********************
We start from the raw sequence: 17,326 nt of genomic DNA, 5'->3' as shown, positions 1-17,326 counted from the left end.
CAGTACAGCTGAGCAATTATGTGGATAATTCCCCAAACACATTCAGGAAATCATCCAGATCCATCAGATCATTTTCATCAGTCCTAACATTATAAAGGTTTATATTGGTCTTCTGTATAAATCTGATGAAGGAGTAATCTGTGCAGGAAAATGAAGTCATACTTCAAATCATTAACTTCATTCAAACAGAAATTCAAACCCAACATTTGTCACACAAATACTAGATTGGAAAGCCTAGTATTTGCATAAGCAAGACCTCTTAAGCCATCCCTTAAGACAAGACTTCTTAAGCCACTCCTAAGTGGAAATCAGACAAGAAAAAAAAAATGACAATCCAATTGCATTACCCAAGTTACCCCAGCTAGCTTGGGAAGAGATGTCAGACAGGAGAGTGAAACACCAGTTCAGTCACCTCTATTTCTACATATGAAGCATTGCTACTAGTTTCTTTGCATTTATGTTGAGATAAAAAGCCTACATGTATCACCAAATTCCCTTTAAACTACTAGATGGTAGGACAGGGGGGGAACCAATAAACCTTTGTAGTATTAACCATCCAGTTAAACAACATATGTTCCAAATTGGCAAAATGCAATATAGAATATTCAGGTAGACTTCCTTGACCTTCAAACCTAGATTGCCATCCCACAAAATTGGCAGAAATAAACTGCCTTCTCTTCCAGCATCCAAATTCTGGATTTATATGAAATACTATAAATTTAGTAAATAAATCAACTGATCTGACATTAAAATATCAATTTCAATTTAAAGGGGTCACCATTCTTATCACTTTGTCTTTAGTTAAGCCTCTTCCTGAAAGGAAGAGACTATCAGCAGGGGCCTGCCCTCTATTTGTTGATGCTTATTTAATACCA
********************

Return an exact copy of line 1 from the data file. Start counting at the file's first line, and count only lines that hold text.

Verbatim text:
We start from the raw sequence: 17,326 nt of genomic DNA, 5'->3' as shown, positions 1-17,326 counted from the left end.